SEOUL (AFP) — North Korea's decision to host a historic concert by the New York Philharmonic is a victory for moderates over hardliners in the communist state, a former US ambassador to Seoul said Thursday.
Donald Gregg, who visited Pyongyang for Tuesday's concert and had talks with the North's nuclear negotiator Kim Kye-Gwan, said a debate was going on between supporters and opponents of opening up the isolated state.
"The camp of those favouring opening up and moderation has been greatly strengthened," he told a forum organised by the American Chamber of Commerce.
Evans Revere, president of the Korea Society who helped organise the unprecedented visit, said that while in Pyongyang, he and Gregg "had a profound sense that something in the air is changing."
He said there was a "sense of history being made," with the North Koreans seeing a very different face of America compared to previous decades.
"I hope what we have done here is show both sides what the possibility is in terms of a relationship," said Revere, a former senior Seoul-based US diplomat.
Revere said he believes one aim of the North in hosting the concert "is to send a message to the world that North Korea is prepared to deal with it in a more normal way."
A six-nation nuclear disarmament deal is currently at an impasse over the North's reluctance to make a full declaration of its atomic programmes.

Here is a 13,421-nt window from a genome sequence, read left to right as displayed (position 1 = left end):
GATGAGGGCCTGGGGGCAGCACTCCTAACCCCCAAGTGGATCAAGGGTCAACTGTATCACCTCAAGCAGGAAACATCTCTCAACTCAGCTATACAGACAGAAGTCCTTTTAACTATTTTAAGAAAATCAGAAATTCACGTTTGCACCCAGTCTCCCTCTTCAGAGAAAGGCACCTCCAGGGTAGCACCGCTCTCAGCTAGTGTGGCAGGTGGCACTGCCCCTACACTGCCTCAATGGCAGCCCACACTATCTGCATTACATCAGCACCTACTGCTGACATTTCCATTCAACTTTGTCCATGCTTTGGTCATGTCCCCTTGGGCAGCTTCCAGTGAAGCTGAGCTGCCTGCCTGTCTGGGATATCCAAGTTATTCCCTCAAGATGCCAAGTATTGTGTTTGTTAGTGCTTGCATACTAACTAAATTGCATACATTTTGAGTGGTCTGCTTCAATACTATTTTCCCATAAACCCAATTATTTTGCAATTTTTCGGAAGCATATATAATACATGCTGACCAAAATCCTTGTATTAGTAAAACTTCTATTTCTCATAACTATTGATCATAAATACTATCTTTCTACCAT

Both men said they urged North Korean officials to take advantage of the Bush administration's change to a more conciliatory policy, and not to wait for the next president before making progress on the deal.
Gregg recalled his meeting with Kim Kye-Gwan in 2002, the year in which a previous disarmament deal collapsed and US President George W. Bush labelled North Korea part of an "axis of evil."
He said Kim had asked how the United States could function as a country when one president's approach was so different from another's. Kim had also asked how the United States "can be so colossally ignorant of what makes us tick," Gregg said.
"All these questions are still very much in the air. There is not sufficient trust."
Revere said he believed the centerpiece of North Korean policy was to seek imporoved relations with Washington.
He called for attempts to open a dialogue channel with its reclusive leader Kim Jong-Il, the only person who could make the "critical strategic decision" to abandon nuclear weapons.
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